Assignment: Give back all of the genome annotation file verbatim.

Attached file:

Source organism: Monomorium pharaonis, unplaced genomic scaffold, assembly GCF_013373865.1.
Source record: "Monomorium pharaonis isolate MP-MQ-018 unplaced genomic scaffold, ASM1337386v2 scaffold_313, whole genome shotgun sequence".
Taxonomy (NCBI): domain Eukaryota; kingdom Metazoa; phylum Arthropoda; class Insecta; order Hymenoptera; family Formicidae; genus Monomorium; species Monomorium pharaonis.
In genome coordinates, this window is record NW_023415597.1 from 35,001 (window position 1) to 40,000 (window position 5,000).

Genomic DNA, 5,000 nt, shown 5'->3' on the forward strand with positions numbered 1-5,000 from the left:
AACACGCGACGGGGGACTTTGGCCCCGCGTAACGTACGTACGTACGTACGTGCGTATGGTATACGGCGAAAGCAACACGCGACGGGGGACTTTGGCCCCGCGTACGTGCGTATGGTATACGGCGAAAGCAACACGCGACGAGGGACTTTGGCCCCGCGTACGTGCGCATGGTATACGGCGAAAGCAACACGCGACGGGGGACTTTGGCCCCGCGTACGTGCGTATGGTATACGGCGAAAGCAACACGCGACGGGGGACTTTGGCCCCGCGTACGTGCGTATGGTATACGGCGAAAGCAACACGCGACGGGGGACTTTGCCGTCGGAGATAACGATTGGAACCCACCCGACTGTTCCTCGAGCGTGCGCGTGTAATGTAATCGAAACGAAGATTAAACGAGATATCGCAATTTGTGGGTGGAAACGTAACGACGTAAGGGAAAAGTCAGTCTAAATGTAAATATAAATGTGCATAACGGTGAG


Source organism: Monomorium pharaonis, unplaced genomic scaffold, assembly GCF_013373865.1.
Source record: "Monomorium pharaonis isolate MP-MQ-018 unplaced genomic scaffold, ASM1337386v2 scaffold_313, whole genome shotgun sequence".
Taxonomy (NCBI): domain Eukaryota; kingdom Metazoa; phylum Arthropoda; class Insecta; order Hymenoptera; family Formicidae; genus Monomorium; species Monomorium pharaonis.
In genome coordinates, this window is record NW_023415597.1 from 35,001 (window position 1) to 40,000 (window position 5,000).

Genomic DNA, 5,000 nt, shown 5'->3' on the forward strand with positions numbered 1-5,000 from the left:
AACACGCGACGGGGGACTTTGGCCCCGCGTAACGTACGTACGTACGTACGTGCGTATGGTATACGGCGAAAGCAACACGCGACGGGGGACTTTGGCCCCGCGTACGTGCGTATGGTATACGGCGAAAGCAACACGCGACGAGGGACTTTGGCCCCGCGTACGTGCGCATGGTATACGGCGAAAGCAACACGCGACGGGGGACTTTGGCCCCGCGTACGTGCGTATGGTATACGGCGAAAGCAACACGCGACGGGGGACTTTGGCCCCGCGTACGTGCGTATGGTATACGGCGAAAGCAACACGCGACGGGGGACTTTGCCGTCGGAGATAACGATTGGAACCCACCCGACTGTTCCTCGAGCGTGCGCGTGTAATGTAATCGAAACGAAGATTAAACGAGATATCGCAATTTGTGGGTGGAAACGTAACGACGTAAGGGAAAAGTCAGTCTAAATGTAAATATAAATGTGCATAACGGTGAG